What exactly was I spending $250 on?
- Multiple streaming services - $40/month
- Unlimited car wash plan - $35/month
- Nutrition plans I subscribed to and never used - $79/month
- Cloud storage - $10/month
- Unlimited music - $16/month
- Audiobook subscription - $15/month
- Satellite radio - $12/month
- Extra charges on my cell phone plan I didn’t even realize I had - $20
- Plus more!
Needless to say, I quickly whittled the subscriptions down to the bare minimum. It took about one hour, but I went through one by one and either canceled or modified my plans (and yes, my Netflix subscription is still there but most others are not).
Fast forward a few months later and I don’t even miss the items I canceled.
You can do the same exercise. Make a list specifically of your subscription services and then go through them one by one to decide which ones are worth keeping. What if you found $200 you could do without? What difference would it make to your bottom line? If you’re like me, it would make a huge difference and be worth it.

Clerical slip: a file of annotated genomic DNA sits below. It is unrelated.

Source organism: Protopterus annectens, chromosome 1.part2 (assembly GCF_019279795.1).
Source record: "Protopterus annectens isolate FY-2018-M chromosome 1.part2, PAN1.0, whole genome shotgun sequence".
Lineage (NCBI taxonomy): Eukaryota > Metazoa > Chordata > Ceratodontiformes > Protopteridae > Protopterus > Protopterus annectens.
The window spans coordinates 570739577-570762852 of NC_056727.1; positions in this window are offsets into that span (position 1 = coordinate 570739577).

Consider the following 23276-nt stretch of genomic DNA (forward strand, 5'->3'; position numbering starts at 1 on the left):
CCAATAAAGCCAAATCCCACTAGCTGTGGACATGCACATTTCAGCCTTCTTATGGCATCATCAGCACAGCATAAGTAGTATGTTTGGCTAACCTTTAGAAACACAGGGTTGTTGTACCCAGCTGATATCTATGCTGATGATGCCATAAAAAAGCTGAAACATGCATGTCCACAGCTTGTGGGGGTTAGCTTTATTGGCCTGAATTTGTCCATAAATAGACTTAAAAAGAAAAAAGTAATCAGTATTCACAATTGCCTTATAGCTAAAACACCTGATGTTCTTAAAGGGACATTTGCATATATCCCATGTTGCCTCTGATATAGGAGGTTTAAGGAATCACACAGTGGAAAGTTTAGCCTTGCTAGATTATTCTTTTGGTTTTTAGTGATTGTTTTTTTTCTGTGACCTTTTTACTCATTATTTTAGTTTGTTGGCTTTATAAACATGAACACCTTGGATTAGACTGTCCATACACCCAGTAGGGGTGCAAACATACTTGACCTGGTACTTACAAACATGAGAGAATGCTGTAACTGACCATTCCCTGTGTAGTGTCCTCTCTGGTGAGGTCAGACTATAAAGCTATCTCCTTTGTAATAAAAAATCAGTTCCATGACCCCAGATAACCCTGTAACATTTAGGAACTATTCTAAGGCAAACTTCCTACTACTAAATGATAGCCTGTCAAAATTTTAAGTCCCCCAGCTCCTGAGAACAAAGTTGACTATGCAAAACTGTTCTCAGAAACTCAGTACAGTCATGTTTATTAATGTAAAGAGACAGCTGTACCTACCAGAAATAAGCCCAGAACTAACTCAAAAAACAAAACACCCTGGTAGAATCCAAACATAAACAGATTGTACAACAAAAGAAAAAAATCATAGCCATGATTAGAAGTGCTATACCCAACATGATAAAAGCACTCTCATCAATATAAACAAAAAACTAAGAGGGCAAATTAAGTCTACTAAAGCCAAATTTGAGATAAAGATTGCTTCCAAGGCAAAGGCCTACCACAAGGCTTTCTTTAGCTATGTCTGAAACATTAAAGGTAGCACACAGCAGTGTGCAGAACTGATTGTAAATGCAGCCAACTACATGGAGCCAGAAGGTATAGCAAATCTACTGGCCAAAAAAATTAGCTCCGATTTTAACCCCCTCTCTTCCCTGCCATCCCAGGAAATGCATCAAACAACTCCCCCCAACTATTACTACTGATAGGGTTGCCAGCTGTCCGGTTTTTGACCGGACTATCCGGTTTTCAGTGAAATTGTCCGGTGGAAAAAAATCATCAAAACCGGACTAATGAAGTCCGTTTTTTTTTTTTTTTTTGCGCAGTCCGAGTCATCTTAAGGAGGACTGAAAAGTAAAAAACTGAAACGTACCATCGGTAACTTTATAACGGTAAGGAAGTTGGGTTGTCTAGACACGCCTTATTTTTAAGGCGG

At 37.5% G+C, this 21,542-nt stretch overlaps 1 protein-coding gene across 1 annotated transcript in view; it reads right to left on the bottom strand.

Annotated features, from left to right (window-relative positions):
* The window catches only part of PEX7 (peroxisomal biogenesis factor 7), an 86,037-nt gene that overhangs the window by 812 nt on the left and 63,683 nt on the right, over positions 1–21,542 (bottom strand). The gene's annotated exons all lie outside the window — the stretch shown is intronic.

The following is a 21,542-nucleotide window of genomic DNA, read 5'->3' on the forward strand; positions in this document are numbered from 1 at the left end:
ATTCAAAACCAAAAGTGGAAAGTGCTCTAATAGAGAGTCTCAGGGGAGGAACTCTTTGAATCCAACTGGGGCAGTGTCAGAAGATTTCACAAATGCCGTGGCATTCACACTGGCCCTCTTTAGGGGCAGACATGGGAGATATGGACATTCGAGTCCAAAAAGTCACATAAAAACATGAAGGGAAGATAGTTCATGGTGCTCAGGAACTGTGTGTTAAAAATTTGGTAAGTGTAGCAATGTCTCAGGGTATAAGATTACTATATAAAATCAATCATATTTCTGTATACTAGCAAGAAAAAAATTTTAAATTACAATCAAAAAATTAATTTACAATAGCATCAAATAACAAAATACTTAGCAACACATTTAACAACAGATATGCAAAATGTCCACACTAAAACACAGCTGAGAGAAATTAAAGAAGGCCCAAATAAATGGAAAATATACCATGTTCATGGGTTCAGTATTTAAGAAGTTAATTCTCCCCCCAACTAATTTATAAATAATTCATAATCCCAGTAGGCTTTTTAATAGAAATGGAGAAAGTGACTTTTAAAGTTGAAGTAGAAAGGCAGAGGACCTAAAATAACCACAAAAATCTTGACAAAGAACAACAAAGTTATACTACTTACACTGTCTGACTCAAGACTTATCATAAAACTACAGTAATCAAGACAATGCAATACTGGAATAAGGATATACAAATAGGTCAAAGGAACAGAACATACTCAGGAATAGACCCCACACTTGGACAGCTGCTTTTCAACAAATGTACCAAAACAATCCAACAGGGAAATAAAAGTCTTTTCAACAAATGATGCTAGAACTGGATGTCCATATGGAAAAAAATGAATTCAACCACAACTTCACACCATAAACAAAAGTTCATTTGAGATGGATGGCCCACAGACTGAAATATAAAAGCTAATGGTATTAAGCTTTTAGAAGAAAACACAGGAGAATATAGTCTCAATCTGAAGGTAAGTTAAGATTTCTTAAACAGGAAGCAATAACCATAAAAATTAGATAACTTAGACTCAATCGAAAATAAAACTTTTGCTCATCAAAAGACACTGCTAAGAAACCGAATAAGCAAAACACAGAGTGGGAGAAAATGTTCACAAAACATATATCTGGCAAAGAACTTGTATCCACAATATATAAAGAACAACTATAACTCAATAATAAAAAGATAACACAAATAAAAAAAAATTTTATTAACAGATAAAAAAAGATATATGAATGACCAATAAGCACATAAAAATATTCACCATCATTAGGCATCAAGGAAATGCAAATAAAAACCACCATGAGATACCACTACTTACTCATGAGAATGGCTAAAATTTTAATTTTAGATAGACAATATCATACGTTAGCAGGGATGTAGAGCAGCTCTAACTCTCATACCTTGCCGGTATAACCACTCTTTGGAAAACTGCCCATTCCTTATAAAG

2. Be honest about your gym membership
If your goal is to lower your monthly bills, then it’s time to get real about your gym membership. It’s similar to the subscriptions, where the money comes out automatically and you typically don’t think about it.
But a gym membership is worth thinking about. The average cost of gym membership in America is $50.03 per month
. Some of you undoubtedly are paying twice as much, or maybe a fraction of this cost.
Whatever the case may be, it’s time to ask yourself if this money could be better spent elsewhere. Now, there is no denying the health benefits of regular visits to the gym. But what needs to be examined is if you can get the same benefit by working out at home.
As much as we’d like to block 2020 from our memories, there were tough lessons learned. One of those lessons was how much we are capable of accomplishing from our own homes. Exercising is no exception.